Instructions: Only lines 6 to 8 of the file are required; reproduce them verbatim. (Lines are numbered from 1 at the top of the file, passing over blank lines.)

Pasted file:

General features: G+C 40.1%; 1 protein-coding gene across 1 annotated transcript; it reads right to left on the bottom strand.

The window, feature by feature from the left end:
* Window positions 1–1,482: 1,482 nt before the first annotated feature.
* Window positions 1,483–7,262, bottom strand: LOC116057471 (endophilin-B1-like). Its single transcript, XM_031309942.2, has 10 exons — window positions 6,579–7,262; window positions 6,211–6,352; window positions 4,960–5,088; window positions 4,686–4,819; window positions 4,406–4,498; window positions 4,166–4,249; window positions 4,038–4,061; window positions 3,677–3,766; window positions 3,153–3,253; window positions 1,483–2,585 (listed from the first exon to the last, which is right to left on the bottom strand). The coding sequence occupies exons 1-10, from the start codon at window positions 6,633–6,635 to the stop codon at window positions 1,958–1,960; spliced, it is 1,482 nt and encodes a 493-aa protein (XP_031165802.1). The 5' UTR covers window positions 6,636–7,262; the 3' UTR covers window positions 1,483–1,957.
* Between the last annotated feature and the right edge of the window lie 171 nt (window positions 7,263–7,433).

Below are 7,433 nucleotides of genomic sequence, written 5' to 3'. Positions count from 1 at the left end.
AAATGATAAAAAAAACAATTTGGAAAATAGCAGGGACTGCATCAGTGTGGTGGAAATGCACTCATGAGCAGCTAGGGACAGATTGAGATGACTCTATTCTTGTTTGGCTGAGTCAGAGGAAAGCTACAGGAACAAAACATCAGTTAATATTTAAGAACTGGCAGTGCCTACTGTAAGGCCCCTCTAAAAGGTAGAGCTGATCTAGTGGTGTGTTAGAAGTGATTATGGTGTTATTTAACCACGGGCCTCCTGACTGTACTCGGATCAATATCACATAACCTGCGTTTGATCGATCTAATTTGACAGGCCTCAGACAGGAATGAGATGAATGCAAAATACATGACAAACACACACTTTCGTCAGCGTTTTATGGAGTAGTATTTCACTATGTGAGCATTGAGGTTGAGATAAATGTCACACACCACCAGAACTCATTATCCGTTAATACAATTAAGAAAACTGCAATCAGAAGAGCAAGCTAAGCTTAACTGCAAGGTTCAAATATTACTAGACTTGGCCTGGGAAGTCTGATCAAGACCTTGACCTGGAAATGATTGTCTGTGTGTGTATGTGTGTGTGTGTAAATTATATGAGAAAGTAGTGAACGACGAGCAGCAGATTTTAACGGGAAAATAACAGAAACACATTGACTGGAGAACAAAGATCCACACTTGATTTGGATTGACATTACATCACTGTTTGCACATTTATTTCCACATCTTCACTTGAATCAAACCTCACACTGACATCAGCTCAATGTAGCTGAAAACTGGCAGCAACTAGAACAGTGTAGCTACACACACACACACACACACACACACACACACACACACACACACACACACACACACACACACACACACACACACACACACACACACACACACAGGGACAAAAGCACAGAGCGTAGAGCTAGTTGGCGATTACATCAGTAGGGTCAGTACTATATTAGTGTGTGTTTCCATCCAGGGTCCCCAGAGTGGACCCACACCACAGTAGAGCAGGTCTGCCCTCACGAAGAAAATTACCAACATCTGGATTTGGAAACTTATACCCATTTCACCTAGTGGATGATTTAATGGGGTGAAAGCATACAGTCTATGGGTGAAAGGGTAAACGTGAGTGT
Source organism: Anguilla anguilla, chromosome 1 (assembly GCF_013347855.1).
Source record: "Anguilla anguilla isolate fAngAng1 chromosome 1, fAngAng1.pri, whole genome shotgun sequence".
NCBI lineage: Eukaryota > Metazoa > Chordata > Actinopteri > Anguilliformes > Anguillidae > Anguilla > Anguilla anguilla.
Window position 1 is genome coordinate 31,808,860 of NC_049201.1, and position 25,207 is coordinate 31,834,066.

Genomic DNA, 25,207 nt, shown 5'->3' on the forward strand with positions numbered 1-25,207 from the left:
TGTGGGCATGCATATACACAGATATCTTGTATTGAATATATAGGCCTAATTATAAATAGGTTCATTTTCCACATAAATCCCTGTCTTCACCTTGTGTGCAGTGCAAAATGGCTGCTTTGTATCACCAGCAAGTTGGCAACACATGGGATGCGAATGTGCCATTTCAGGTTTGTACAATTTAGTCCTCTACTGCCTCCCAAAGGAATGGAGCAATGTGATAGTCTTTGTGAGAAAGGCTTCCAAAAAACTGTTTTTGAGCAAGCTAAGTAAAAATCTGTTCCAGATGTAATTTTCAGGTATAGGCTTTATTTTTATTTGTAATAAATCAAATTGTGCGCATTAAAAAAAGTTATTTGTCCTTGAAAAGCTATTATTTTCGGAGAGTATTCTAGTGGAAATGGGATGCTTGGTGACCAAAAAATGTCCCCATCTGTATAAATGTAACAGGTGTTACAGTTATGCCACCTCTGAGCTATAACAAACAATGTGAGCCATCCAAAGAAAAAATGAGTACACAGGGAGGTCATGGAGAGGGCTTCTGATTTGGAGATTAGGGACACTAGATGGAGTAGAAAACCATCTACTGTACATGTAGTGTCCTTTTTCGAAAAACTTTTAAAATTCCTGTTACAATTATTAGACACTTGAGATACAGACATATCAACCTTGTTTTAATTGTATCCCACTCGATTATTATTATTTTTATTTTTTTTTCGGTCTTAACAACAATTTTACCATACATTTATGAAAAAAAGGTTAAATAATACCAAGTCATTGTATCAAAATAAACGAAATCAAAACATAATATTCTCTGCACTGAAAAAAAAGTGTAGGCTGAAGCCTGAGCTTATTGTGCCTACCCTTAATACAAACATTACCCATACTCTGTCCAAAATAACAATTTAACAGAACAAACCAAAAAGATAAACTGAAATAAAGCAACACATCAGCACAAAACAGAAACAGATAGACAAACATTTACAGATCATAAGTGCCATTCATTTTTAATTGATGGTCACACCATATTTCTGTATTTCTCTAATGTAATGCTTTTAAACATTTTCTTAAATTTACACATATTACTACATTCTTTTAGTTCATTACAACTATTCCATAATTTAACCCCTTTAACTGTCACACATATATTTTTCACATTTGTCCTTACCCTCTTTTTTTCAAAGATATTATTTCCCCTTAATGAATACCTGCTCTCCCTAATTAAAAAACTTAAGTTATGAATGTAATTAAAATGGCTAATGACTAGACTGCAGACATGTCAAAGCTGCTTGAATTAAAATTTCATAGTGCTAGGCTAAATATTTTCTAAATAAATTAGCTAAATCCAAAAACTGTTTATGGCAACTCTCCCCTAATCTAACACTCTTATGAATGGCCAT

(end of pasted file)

Below are 7,433 nucleotides of genomic sequence, written 5' to 3'. Positions count from 1 at the left end.
AAATGATAAAAAAAACAATTTGGAAAATAGCAGGGACTGCATCAGTGTGGTGGAAATGCACTCATGAGCAGCTAGGGACAGATTGAGATGACTCTATTCTTGTTTGGCTGAGTCAGAGGAAAGCTACAGGAACAAAACATCAGTTAATATTTAAGAACTGGCAGTGCCTACTGTAAGGCCCCTCTAAAAGGTAGAGCTGATCTAGTGGTGTGTTAGAAGTGATTATGGTGTTATTTAACCACGGGCCTCCTGACTGTACTCGGATCAATATCACATAACCTGCGTTTGATCGATCTAATTTGACAGGCCTCAGACAGGAATGAGATGAATGCAAAATACATGACAAACACACACTTTCGTCAGCGTTTTATGGAGTAGTATTTCACTATGTGAGCATTGAGGTTGAGATAAATGTCACACACCACCAGAACTCATTATCCGTTAATACAATTAAGAAAACTGCAATCAGAAGAGCAAGCTAAGCTTAACTGCAAGGTTCAAATATTACTAGACTTGGCCTGGGAAGTCTGATCAAGACCTTGACCTGGAAATGATTGTCTGTGTGTGTATGTGTGTGTGTGTAAATTATATGAGAAAGTAGTGAACGACGAGCAGCAGATTTTAACGGGAAAATAACAGAAACACATTGACTGGAGAACAAAGATCCACACTTGATTTGGATTGACATTACATCACTGTTTGCACATTTATTTCCACATCTTCACTTGAATCAAACCTCACACTGACATCAGCTCAATGTAGCTGAAAACTGGCAGCAACTAGAACAGTGTAGCTACACACACACACACACACACACACACACACACACACACACACACACACACACACACACACACACACACACACACACACACACACACACACACAGGGACAAAAGCACAGAGCGTAGAGCTAGTTGGCGATTACATCAGTAGGGTCAGTACTATATTAGTGTGTGTTTCCATCCAGGGTCCCCAGAGTGGACCCACACCACAGTAGAGCAGGTCTGCCCTCACGAAGAAAATTACCAACATCTGGATTTGGAAACTTATACCCATTTCACCTAGTGGATGATTTAATGGGGTGAAAGCATACAGTCTATGGGTGAAAGGGTAAACGTGAGTGT
Source organism: Anguilla anguilla, chromosome 1 (assembly GCF_013347855.1).